Levels", BCP 14, RFC 2119, March 1997.

6.2.  Informative References

   [2]  Bradner, S., "The Internet Standards Process -- Revision 3", BCP
        9, RFC 2026, October 1996.

   [3]  Carlberg, K. and R. Atkinson, "General System Requirements for
        Emergency Telecommunications Service", RFC 3689, February 2004.

   [4]  Schulzrinne, H., "Requirements for Resource Priority Mechanisms
        for the Session Initiation Protocol (SIP)", RFC 3487, February

   [5]  ANSI, "Signaling System No. 7(SS7): High Probability of
        Completion (HPC) Network Capability", ANSI T1.631, 1993.

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7.  Authors' Addresses

   Ken Carlberg
   University College London
   Department of Computer Science
   Gower Street
   London, WC1E 6BT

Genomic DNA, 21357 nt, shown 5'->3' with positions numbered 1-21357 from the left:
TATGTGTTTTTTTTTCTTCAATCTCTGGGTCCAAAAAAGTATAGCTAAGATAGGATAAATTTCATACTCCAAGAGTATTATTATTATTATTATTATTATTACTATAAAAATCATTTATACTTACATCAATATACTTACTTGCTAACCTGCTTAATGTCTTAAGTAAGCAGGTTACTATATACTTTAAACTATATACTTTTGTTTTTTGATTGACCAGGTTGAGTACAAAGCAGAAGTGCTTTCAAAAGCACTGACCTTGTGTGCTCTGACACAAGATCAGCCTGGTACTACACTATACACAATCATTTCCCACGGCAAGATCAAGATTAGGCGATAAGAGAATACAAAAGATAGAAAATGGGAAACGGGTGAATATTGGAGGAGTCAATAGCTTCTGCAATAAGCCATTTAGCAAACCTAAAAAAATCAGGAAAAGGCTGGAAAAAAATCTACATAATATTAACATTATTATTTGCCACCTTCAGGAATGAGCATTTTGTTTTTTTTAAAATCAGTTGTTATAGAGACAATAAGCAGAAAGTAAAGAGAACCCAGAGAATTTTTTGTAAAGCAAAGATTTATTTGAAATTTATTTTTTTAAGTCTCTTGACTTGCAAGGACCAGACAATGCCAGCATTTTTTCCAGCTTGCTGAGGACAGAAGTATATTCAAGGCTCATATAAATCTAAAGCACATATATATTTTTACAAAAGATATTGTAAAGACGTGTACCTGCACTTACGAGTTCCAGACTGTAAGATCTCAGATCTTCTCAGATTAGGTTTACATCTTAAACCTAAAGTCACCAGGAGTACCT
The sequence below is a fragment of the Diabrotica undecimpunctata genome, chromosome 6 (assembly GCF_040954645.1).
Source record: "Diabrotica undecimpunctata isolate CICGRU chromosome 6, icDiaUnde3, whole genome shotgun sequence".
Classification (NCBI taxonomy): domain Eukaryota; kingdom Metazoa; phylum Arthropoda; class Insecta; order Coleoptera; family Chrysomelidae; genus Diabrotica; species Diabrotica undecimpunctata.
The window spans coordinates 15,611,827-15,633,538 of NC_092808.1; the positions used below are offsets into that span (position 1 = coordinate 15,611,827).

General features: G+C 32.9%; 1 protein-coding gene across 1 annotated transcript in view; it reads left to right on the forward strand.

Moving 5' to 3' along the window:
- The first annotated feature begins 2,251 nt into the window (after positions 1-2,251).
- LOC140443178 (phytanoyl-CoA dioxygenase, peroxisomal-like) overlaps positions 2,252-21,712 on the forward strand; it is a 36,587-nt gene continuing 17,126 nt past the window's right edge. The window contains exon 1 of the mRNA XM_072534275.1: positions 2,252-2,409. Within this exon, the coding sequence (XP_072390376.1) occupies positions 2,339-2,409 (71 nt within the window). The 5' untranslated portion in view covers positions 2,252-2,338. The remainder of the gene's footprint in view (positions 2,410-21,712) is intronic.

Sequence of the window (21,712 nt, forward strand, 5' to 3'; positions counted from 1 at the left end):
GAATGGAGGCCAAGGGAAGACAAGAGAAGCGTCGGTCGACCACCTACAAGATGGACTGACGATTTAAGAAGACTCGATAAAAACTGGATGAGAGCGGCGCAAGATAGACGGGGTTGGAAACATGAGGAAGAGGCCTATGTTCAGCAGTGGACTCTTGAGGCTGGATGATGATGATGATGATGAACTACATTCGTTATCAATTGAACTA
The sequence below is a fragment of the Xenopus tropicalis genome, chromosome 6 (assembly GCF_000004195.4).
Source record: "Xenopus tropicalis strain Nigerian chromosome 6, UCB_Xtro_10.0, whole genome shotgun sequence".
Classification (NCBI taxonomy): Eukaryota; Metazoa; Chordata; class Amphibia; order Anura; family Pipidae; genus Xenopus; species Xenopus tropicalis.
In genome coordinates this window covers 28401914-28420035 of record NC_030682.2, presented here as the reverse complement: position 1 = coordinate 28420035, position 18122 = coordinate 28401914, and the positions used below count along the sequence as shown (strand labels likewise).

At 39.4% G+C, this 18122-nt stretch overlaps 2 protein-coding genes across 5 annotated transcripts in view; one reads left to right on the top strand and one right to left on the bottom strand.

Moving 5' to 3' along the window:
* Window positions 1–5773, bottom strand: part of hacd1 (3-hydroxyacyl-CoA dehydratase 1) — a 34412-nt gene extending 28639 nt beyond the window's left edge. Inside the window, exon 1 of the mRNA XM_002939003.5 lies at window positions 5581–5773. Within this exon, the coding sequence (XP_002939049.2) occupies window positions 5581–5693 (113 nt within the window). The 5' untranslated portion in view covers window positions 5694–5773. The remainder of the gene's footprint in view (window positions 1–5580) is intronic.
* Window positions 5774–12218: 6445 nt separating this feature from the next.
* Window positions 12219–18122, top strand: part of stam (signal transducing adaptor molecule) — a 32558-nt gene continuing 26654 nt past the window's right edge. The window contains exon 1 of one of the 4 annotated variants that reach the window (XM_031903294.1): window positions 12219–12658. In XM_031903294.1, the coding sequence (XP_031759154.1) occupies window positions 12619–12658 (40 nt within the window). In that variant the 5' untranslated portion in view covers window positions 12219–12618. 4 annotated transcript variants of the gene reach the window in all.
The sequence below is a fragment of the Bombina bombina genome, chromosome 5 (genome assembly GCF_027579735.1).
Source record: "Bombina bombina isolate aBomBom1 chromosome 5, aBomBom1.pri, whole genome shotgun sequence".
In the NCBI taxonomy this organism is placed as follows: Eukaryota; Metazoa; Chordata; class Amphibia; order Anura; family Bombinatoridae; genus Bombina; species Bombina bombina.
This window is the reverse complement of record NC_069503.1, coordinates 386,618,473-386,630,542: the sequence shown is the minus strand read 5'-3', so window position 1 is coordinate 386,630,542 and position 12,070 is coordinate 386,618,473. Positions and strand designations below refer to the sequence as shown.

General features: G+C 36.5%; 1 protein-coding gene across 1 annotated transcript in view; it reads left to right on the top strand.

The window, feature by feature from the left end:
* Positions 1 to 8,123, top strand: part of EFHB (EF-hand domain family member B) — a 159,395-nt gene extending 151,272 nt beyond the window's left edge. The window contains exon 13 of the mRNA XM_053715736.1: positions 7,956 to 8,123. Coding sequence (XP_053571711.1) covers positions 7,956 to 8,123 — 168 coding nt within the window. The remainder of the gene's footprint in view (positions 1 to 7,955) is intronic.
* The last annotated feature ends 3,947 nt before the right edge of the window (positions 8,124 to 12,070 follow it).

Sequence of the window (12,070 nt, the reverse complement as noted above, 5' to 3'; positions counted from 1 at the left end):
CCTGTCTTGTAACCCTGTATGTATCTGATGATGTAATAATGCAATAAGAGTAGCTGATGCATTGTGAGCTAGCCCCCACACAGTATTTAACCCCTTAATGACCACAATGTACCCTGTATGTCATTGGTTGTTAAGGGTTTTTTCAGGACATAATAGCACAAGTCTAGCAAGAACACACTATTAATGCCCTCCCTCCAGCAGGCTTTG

United Kingdom

   EMail: k.carlberg@cs.ucl.ac.uk

   Ran Atkinson
   Extreme Networks
   3585 Monroe Street
   Santa Clara, CA
   95051  USA

   EMail: rja@extremenetworks.com

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8.  Full Copyright Statement

   Copyright (C) The Internet Society (2004).  All Rights Reserved.

   This document and translations of it may be copied and furnished to
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   or assist in its implementation may be prepared, copied, published
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   The limited permissions granted above are perpetual and will not be
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   This document and the information contained herein is provided on an


   Funding for the RFC Editor function is currently provided by the
   Internet Society.

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  1. RFC 3690